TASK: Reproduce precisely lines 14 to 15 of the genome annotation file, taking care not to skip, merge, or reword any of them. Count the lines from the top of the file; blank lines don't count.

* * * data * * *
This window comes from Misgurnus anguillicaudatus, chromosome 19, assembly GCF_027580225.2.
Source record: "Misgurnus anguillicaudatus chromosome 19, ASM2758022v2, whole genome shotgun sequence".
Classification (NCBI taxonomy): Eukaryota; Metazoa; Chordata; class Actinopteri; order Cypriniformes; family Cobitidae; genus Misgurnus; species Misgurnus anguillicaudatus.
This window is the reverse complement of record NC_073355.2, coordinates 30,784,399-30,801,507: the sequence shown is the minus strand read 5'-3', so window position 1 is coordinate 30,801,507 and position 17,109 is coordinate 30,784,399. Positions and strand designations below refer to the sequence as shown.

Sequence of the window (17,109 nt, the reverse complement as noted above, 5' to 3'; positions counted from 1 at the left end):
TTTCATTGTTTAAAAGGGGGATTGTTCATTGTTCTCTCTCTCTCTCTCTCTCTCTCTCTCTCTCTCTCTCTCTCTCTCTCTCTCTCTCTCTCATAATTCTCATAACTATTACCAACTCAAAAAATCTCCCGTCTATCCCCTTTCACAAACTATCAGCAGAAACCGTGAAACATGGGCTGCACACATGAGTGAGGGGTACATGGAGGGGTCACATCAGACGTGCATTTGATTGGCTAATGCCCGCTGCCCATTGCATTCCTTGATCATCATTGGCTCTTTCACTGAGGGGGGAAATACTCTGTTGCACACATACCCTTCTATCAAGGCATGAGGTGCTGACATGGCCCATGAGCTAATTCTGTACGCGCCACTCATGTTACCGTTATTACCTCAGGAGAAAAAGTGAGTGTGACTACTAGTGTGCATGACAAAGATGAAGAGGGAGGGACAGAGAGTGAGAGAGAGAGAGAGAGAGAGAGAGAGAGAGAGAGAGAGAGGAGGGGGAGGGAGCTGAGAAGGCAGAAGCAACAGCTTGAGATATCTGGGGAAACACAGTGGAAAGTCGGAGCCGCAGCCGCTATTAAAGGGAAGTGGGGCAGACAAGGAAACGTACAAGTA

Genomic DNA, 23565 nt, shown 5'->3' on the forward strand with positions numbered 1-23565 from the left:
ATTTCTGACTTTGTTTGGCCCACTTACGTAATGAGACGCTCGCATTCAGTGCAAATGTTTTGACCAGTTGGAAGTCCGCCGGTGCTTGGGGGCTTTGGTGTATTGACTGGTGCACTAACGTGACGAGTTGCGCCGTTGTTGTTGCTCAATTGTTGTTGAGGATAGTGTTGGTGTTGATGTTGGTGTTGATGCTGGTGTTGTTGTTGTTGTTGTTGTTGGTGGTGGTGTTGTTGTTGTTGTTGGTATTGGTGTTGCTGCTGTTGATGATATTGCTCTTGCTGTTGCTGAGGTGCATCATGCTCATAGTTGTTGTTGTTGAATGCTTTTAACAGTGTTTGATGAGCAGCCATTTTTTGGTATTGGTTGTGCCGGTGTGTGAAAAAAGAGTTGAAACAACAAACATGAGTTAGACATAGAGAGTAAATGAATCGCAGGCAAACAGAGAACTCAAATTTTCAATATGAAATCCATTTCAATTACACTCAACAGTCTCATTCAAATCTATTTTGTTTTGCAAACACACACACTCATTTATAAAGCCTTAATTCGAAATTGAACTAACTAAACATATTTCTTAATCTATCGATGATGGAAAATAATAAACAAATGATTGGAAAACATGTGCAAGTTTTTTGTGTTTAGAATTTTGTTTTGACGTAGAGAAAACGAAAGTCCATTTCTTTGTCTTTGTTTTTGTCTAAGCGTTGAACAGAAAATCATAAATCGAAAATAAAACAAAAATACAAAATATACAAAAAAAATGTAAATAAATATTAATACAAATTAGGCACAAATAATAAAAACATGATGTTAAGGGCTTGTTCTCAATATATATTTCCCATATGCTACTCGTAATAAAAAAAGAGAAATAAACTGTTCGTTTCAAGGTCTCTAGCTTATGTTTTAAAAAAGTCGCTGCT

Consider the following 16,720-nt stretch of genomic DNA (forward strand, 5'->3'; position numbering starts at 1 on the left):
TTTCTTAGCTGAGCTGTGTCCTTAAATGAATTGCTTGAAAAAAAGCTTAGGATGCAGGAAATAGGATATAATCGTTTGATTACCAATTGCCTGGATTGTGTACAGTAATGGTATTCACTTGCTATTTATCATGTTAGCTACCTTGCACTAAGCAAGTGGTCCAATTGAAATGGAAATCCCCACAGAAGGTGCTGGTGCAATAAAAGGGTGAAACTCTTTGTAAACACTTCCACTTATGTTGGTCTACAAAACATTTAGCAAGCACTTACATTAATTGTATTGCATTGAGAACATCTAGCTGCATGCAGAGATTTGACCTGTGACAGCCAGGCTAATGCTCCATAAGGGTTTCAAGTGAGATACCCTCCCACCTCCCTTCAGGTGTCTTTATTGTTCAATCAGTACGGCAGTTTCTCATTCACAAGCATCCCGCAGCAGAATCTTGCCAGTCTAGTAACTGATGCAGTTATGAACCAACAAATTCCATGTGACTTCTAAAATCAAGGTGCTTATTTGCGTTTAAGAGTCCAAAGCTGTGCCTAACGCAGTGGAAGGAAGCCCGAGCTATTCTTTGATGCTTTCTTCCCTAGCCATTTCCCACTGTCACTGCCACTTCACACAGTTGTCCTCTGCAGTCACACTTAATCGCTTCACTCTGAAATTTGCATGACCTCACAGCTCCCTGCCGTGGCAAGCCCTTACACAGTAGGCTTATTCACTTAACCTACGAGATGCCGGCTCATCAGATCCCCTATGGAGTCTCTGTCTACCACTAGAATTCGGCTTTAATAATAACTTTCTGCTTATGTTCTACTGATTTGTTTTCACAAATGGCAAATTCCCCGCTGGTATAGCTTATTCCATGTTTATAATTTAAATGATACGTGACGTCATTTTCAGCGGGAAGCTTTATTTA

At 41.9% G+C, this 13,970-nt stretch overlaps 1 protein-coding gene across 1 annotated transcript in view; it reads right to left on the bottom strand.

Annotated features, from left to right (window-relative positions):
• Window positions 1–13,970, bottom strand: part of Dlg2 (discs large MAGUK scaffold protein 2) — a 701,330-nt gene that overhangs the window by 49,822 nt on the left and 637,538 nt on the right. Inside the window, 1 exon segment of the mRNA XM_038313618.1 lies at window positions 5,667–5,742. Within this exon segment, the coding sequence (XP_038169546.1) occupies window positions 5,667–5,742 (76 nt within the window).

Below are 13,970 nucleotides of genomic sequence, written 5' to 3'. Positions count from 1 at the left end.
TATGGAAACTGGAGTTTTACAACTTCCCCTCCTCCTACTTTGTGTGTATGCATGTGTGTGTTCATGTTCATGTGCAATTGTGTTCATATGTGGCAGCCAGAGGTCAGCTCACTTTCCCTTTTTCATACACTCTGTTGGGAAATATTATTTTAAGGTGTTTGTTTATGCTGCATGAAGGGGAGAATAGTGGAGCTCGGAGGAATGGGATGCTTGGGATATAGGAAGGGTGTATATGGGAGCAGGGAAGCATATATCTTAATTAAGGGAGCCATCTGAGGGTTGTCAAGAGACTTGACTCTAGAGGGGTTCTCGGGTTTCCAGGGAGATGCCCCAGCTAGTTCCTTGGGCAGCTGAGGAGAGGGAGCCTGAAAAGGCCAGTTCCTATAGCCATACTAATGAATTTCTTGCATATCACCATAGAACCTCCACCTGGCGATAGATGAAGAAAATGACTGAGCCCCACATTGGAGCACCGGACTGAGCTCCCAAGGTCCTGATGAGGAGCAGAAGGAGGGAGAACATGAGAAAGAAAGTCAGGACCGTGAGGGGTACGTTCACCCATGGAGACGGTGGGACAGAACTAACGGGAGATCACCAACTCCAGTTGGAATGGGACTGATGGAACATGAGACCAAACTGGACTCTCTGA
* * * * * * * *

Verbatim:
Below are 13,970 nucleotides of genomic sequence, written 5' to 3'. Positions count from 1 at the left end.
TATGGAAACTGGAGTTTTACAACTTCCCCTCCTCCTACTTTGTGTGTATGCATGTGTGTGTTCATGTTCATGTGCAATTGTGTTCATATGTGGCAGCCAGAGGTCAGCTCACTTTCCCTTTTTCATACACTCTGTTGGGAAATATTATTTTAAGGTGTTTGTTTATGCTGCATGAAGGGGAGAATAGTGGAGCTCGGAGGAATGGGATGCTTGGGATATAGGAAGGGTGTATATGGGAGCAGGGAAGCATATATCTTAATTAAGGGAGCCATCTGAGGGTTGTCAAGAGACTTGACTCTAGAGGGGTTCTCGGGTTTCCAGGGAGATGCCCCAGCTAGTTCCTTGGGCAGCTGAGGAGAGGGAGCCTGAAAAGGCCAGTTCCTATAGCCATACTAATGAATTTCTTGCATATCACCATAGAACCTCCACCTGGCGATAGATGAAGAAAATGACTGAGCCCCACATTGGAGCACCGGACTGAGCTCCCAAGGTCCTGATGAGGAGCAGAAGGAGGGAGAACATGAGAAAGAAAGTCAGGACCGTGAGGGGTACGTTCACCCATGGAGACGGTGGGACAGAACTAACGGGAGATCACCAACTCCAGTTGGAATGGGACTGATGGAACATGAGACCAAACTGGACTCTCTGA